- More than half, 51%, of American workers say they are likely to look for a new job in the next 12 months, according to a February 2022 Bankrate survey of 2,449 adults.
- As you're applying, it's important to watch out for red flags that indicate a company you want to work for won't be the right fit — or worse, is toxic.
- Read their reviews on Glassdoor, see what former employees are saying on social media, and reach out to former employees to get their take.
Just over half, 51% of Americans say they are likely to look for a new job in the next 12 months, according to a recent Bankrate survey of 2,449 adults. Post pandemic, among workers' key priorities are higher pay (52%), flexible work hours (43%), and the ability to work remotely (34%).
Watch out for any red flags that indicate the company won't be the right fit — or worse, is toxic.
"What the Great Resignation is helping us all appreciate is, actually, we do have choices," says Gorick Ng, Harvard career adviser and author of "The Unspoken Rules." "We don't actually have to be" anywhere we don't want to be.
Here are three strategies that can help you spot red flags at a company even before you begin the interview process:
Say you've homed in on five different jobs you're interested in at five different companies. To get a sense of what it could be like to work at these companies, "I'll go onto an organization's Glassdoor or Blind page," says Ng, "and I'll go right to the negative reviews."
Glassdoor alone offers reviews of more than 600,000 companies.
People write negative reviews for a variety of reasons, like a personal snub by a boss or coworker, so it's important to be discerning. As you read them, ask yourself, "Why did they say these things? And how credible does this person seem? And what are the patterns across one person's reviews against another's?" says Ng.
Then, based on what you read, decide whether this negative feedback matters to you.
"Maybe it doesn't," says Julie Bauke, chief career strategist with The Bauke Group, "and that's okay." The point is just to be aware of what people are saying and what kind of work life you might be setting yourself up for.
Another way to get a sense of what a company's like even before the interview process is to peruse social media.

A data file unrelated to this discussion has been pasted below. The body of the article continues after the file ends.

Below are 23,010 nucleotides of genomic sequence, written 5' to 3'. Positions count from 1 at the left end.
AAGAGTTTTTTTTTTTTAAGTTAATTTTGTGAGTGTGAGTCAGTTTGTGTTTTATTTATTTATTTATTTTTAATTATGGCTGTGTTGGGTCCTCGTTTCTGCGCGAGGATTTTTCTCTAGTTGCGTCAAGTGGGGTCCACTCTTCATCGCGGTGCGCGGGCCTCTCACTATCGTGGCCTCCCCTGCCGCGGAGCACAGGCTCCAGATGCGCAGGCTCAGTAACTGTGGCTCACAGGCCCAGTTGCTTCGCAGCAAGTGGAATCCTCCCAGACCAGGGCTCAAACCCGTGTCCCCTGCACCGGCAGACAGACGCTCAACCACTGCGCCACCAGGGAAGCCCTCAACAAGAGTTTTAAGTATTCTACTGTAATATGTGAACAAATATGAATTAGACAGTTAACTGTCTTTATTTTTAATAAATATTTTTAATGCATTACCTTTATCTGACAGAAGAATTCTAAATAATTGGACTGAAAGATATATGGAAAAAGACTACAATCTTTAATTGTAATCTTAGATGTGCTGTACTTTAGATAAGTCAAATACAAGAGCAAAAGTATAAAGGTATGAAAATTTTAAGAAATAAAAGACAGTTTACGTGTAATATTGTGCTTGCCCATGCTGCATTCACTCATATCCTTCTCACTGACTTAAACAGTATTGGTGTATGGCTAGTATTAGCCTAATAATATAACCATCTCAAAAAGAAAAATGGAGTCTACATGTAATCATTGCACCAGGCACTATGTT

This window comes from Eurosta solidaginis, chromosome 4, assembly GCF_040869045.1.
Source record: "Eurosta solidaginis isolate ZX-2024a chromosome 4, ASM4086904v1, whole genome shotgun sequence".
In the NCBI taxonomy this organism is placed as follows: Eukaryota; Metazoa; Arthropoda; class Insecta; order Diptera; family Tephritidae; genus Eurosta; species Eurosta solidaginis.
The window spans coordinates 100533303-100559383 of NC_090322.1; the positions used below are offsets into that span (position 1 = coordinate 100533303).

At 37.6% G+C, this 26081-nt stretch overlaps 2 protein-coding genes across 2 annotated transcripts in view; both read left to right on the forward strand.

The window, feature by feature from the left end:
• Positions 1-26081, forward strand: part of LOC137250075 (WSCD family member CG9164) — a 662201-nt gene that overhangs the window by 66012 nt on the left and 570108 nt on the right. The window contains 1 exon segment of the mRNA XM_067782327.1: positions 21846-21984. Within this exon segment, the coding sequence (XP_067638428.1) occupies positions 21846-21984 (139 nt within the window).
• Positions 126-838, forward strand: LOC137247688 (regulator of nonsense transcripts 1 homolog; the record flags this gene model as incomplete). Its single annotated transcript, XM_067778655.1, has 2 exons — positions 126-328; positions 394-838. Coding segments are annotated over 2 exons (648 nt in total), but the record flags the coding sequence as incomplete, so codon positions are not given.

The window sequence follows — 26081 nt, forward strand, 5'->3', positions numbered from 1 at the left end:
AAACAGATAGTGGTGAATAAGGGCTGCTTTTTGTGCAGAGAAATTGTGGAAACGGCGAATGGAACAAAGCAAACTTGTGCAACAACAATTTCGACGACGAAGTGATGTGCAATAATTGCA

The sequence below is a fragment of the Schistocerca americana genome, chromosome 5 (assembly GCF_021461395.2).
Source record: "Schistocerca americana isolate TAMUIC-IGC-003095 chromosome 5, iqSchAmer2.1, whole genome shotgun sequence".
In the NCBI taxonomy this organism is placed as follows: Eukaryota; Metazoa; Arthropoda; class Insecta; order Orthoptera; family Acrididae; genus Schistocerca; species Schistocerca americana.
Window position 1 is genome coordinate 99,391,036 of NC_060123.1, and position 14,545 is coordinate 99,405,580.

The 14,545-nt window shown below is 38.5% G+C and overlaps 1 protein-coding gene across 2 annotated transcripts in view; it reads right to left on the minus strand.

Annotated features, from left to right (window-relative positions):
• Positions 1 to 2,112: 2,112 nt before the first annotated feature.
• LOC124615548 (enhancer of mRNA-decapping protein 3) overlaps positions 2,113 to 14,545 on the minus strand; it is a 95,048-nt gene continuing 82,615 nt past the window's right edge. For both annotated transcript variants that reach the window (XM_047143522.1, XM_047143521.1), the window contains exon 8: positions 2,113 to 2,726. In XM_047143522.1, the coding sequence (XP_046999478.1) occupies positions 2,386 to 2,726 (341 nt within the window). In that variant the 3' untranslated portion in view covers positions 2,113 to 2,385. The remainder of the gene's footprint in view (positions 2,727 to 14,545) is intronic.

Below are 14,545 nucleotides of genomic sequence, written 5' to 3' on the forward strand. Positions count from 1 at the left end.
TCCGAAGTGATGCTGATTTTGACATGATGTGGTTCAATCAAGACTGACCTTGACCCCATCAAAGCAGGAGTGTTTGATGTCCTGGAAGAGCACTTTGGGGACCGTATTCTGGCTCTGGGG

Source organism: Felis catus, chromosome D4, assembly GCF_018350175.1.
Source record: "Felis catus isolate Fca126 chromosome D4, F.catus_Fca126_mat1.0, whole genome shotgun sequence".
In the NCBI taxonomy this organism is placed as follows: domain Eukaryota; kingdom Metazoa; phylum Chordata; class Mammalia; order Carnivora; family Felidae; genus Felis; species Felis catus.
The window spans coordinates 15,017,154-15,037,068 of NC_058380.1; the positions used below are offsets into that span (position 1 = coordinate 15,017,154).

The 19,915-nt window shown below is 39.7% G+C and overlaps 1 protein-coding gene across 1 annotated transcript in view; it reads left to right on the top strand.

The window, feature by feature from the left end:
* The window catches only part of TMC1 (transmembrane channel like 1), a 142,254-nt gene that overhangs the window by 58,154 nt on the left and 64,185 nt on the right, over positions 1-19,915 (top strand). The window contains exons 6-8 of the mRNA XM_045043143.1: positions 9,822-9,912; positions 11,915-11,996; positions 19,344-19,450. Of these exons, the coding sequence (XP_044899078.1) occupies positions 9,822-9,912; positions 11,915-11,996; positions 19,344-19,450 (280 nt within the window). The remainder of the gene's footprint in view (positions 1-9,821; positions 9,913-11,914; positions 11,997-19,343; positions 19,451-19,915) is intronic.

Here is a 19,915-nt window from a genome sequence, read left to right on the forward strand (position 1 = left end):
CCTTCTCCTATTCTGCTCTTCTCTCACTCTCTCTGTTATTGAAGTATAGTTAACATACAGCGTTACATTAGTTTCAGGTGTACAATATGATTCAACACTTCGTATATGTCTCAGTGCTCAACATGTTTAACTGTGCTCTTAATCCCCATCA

Ng suggests checking Reddit for any discussions about that particular place of work, and searching for posts on Twitter, Facebook, Instagram, or blogs by former or current employees to read "people's honest opinions about this place."
"Some organizations, you'll do a quick search and you'll start seeing words that you really don't want associated with your employer like 'scam,' like 'toxic work culture,'" he says. "Don't waste your time with an organization like that."
Video by Courtney Stith
You can also look for people who've previously worked at that company and see if you can chat with them directly.
"I think it's advisable to go on LinkedIn and find people who've been in the seat that you're looking to go into or at least may know of that company's culture, and ask them questions," says Bauke.
Do a search for people who used to work at that company, and shoot them a message saying, "Hey, I'm interested in this organization. I noticed you worked there from this date to this date. Just curious if you would be able to hop on the phone for 15 minutes to share your experiences," says Ng.
Video by Courtney Stith
He gives the example of a former client looking to work at a start up. When Ng's client reached out to a former employee of the startup, he says, that individual replied "avoid, avoid, avoid."
If all of that sounds like it'll take up too much of your time, even a simple Google news search can surface glaring problems with a company, like pending lawsuits or controversies with executives.
Don't feel pressured to proceed with interviews if you spot a bunch of red flags, Ng says: "You have more options than you think. And the more you know what you're signing up for, the more deliberate you can be with your time."
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